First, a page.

Federal statute that criminalized the interstate movement of women for prostitution or other immoral purposes.
Congress enacted the Mann Act in 1910 to comply with an international treaty prohibiting the movement of prostitutes between nations and to respond to domestic hysteria that a conspiracy of coerced prostitution, so-called “white slavery,” was flourishing in U.S. cities. It prohibited the interstate transportation of women for “prostitution or debauchery, or for any other immoral purpose.” The legislative history is clear beyond serious argument that Congress did not intend the law to address premarital sex or extramarital affairs, not commercial in nature, that involved a woman crossing a state line.
In Hoke v. United States
Caminetti v. United States
Although the Court occasionally revisited the Mann Act and further refined its meaning, Hoke and Caminetti are the most significant cases. During the 1910’s and 1920’s the act was vigorously enforced, especially in noncommercial interstate travel involving unmarried couples. As American mores changed, it was increasingly used to combat prostitution, its original purpose. Ultimately in 1986 Congress amended the law, changing the prohibition to apply to interstate transportation of women for prostitution or any other sexual activity that is punishable by law. Interstate travel involving legal, noncommercial sexual activity was no longer a federal felony.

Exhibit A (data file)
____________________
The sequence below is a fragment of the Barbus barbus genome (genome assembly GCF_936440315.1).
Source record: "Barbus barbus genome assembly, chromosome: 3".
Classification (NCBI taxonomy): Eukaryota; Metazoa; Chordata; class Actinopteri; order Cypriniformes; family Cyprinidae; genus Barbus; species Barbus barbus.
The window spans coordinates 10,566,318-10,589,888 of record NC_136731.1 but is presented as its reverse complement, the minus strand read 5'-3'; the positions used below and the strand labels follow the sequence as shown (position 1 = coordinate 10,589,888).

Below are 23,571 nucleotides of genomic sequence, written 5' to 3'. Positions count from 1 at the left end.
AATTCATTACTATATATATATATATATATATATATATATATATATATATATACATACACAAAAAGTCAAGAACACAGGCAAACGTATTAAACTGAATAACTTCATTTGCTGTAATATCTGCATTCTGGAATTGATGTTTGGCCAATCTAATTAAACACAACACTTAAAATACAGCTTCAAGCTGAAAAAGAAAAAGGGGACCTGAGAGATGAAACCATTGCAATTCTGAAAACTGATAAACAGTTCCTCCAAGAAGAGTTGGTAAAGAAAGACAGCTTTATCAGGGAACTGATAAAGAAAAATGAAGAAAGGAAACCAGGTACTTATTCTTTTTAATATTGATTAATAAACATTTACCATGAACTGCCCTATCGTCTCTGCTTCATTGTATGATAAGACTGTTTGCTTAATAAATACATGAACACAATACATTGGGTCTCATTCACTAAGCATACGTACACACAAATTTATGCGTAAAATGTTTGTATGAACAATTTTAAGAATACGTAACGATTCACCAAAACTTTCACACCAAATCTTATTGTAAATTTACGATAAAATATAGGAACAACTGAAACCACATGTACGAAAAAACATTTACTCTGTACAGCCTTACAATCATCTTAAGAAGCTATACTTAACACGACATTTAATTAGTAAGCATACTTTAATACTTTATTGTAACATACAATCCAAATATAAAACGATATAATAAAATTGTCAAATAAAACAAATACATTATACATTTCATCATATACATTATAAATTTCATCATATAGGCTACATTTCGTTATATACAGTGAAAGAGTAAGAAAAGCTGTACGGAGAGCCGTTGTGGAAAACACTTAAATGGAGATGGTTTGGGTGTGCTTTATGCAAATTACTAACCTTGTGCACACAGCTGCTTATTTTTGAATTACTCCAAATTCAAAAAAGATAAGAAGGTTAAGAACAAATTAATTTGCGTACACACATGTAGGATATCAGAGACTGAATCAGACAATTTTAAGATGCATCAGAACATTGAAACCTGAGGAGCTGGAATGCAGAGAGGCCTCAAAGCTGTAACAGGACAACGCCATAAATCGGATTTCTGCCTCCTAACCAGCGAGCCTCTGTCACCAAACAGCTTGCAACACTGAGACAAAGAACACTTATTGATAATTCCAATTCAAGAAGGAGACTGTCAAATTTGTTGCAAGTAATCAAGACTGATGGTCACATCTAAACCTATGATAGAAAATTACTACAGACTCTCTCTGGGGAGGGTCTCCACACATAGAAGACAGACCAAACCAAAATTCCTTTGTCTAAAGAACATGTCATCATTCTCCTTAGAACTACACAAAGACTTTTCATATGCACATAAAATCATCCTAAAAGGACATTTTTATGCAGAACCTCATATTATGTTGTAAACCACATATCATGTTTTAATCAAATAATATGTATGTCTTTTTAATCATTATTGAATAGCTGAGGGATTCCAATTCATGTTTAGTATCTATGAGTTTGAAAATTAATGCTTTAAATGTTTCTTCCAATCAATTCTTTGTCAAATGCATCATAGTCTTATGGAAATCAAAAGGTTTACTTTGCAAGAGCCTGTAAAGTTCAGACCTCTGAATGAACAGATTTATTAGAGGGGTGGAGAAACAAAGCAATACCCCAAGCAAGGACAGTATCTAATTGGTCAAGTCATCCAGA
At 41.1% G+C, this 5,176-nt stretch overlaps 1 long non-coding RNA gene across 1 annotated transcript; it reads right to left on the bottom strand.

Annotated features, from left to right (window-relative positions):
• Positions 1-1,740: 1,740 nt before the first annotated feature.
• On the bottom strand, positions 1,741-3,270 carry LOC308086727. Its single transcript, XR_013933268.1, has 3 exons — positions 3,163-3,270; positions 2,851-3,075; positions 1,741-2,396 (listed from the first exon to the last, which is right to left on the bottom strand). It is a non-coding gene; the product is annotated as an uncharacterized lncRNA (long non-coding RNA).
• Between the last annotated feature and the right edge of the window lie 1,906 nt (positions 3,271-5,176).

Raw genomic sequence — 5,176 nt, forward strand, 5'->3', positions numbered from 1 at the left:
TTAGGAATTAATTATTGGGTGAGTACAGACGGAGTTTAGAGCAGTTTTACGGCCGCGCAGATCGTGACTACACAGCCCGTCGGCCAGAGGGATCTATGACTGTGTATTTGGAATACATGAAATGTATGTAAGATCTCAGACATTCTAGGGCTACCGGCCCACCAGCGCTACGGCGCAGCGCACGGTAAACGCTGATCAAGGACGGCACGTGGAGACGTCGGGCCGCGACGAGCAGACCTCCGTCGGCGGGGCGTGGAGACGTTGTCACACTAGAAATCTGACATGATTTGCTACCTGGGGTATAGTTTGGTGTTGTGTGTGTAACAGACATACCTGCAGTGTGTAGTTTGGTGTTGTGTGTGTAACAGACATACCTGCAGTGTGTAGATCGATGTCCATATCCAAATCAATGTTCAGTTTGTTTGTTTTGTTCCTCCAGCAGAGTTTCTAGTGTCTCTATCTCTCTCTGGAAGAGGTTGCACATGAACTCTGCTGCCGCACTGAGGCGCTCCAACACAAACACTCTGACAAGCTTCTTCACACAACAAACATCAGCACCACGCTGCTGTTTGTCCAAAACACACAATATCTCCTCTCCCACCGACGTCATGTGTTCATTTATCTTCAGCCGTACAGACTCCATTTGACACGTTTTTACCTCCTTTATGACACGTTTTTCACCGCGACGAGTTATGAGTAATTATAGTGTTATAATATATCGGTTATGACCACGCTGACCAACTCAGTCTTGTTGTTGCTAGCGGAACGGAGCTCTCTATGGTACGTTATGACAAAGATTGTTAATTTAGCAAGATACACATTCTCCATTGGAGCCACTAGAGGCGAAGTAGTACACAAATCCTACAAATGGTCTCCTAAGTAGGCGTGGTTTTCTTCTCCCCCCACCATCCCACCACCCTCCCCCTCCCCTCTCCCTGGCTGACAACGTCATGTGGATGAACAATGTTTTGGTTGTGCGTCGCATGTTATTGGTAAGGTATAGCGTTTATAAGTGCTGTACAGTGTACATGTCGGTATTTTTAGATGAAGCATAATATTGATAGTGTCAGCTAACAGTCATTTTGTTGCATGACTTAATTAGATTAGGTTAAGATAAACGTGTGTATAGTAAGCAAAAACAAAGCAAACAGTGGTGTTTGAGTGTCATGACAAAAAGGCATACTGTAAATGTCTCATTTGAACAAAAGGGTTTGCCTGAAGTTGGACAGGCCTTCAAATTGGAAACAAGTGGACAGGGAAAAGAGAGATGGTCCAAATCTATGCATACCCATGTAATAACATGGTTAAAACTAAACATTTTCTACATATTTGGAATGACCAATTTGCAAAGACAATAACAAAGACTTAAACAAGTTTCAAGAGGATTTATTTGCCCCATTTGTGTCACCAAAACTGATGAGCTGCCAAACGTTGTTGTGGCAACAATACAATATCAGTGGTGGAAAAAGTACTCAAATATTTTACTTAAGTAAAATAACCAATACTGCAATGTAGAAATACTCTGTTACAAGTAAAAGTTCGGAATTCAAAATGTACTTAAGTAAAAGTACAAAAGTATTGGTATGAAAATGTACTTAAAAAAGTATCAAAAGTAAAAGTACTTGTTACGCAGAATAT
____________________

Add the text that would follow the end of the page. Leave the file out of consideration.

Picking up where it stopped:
Langum, David J. Crossing Over the Line: Legislating Morality and the Mann Act. Chicago: University of Chicago Press, 1994.
Champion v. Ames
Commerce, regulation of